Teacher Spotlight — Who is Colleen Saidman Yee?
- Yoga instructor.
- Over thirty years of practicing experience.
- She and her husband, Rodney, own Yoga Shanti studios in New York City, Sag Harbor, and Westhampton Beach.
- Author of the book “Yoga For Life”. Cofounder of Urban Zen Integrative Therapy.
- Contributor to Peloton Cycle, oneOeight.tv, Gaia online yoga, and Host of Talking Yoga.
“My least favorite thing in the world is having to make a decision,” says veteran yoga teacher Colleen Saidman Yee. “I’m afraid that I’ll make the wrong one, suffer regret, and have to pay unpleasant consequences.” Still, through asana, Saidman Yee has created a path toward freedom from that fear—a process that involves tapping into her intuition via restorative yoga poses. “I realize that if I slow down and use these subtle practices to find a deep sense of relaxation, that a lot of what I’m searching for bubbles to the surface,” she says.
How did Colleen start doing yoga?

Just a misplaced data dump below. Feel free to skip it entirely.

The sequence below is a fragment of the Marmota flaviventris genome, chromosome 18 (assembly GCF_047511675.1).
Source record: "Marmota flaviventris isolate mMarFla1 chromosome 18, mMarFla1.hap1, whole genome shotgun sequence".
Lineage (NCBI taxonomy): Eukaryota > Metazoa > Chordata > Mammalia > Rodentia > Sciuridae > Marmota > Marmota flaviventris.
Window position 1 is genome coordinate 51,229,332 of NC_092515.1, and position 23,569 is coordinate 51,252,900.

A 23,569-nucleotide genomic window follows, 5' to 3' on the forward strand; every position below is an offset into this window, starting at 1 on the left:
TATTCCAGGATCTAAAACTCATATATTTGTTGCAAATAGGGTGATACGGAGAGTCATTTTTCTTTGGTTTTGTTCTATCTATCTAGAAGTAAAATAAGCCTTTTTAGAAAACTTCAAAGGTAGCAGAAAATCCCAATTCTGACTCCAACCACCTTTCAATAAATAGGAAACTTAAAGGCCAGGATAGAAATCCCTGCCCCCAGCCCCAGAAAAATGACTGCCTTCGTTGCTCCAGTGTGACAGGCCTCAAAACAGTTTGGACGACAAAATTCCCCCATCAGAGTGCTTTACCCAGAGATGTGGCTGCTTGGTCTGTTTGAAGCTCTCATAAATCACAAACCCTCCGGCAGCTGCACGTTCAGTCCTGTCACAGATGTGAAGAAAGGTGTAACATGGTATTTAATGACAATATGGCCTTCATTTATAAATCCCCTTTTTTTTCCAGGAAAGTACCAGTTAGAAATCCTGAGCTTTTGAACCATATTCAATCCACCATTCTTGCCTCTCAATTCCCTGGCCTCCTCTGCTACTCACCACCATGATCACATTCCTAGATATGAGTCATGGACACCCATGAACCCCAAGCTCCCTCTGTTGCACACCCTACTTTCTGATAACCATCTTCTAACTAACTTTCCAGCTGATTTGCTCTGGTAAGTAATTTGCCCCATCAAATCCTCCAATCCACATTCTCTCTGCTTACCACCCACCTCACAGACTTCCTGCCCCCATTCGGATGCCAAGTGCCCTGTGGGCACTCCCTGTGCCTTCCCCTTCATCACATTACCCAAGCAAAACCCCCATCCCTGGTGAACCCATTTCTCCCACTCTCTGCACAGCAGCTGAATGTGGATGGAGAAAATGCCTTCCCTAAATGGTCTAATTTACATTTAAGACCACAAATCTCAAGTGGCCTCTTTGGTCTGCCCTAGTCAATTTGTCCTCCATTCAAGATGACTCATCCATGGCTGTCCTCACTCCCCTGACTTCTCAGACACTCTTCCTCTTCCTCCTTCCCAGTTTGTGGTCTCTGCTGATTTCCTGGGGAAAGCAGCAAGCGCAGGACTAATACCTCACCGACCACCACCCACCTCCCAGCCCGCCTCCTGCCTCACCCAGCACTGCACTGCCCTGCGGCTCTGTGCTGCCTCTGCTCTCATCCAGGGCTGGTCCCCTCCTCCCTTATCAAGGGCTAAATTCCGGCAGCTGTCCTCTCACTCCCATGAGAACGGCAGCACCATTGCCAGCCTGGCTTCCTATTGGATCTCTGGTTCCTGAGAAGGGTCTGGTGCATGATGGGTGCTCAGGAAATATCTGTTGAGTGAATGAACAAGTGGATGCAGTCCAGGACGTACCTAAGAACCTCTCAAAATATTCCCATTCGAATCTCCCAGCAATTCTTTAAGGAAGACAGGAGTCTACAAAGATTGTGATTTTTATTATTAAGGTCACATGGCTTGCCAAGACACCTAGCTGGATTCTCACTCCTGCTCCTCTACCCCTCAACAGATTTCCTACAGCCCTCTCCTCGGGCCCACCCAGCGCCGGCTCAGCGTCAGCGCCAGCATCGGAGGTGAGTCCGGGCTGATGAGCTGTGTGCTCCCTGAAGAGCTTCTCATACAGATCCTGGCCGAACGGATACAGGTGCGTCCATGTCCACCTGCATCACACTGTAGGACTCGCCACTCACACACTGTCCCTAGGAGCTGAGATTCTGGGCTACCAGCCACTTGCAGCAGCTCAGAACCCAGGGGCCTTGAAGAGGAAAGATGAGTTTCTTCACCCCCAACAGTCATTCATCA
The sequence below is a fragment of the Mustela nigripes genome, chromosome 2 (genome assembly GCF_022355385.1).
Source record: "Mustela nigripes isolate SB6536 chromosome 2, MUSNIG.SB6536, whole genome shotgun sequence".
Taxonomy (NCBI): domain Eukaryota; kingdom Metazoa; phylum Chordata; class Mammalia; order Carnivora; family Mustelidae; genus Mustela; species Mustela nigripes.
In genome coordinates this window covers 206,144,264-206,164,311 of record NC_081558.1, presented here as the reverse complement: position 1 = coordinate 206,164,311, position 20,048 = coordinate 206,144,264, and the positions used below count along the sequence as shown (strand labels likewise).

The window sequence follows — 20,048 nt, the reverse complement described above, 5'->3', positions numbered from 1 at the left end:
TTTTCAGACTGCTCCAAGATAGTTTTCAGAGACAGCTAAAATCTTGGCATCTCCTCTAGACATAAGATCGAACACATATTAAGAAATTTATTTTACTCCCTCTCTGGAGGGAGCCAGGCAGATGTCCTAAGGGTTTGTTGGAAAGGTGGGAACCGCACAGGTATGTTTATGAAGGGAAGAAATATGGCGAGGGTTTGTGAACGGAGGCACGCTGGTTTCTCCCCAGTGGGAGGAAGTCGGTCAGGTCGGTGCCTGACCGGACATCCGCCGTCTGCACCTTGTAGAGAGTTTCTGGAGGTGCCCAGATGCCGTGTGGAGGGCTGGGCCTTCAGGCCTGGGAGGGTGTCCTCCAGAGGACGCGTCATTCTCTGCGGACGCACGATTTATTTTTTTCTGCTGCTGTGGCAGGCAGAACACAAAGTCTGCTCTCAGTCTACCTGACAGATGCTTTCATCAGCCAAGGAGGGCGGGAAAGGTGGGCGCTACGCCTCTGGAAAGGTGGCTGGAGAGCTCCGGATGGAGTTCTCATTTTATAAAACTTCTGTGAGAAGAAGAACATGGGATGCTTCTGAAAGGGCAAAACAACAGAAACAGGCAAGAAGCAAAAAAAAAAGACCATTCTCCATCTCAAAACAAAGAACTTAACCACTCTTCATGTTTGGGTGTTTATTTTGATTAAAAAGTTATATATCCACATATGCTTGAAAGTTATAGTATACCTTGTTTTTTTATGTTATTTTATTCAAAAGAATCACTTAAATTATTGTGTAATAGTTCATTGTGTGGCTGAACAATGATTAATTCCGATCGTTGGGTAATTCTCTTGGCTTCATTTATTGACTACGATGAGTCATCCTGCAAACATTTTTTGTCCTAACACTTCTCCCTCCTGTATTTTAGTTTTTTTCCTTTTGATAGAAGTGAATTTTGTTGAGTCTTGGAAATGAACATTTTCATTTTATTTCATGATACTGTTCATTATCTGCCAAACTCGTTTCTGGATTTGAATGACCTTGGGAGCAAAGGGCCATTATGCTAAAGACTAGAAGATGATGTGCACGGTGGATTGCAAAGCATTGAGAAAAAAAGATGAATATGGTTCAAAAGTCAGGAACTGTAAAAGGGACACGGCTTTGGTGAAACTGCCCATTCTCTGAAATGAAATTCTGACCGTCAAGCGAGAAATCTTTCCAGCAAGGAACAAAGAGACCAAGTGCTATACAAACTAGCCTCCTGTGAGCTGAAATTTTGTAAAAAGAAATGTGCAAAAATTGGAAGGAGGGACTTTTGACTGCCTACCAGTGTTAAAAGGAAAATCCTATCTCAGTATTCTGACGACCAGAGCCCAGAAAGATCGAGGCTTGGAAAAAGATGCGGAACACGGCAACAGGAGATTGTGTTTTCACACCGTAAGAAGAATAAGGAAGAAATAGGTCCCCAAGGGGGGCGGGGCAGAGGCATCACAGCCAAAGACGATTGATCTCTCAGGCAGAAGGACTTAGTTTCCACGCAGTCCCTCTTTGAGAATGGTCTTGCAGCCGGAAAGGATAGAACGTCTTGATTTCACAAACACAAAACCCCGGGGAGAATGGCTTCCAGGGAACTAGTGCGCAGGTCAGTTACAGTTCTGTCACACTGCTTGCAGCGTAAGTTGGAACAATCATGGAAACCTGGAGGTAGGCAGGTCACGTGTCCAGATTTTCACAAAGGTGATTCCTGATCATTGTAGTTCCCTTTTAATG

In 1984, my next-door neighbor—who was into all sorts of “weird” stuff like yoga, journaling, and meditation—made it her mission to get me to yoga class. She nagged me for months until I begrudgingly agreed. (I’m sure that there was some sort of trade or bribe involved, but I can’t remember exactly what it was.)
I thought that I would be giggling at all these silly people who believed there was something mysterious and magical about “stretching.” I consider myself to be a pragmatist, and had always envisioned yoga as a cult and the physical activity a joke. OK, well, I was wrong. The class kicked my ass and humbled me. The feeling and experience were both magical and mysterious and—dare I say it?—spiritual. My senses were clear, my mind was present, and I had an overwhelming sense of contentment that I hadn’t felt since I was a teenager. I remember walking out onto Broadway in New York City, which I had walked down hundreds of times, but the clarity of the color, sounds, and smells were so much more crisp. It is from this clarity and relaxation that decisions become less dramatic. Yoga eventually became my guide back home to myself.
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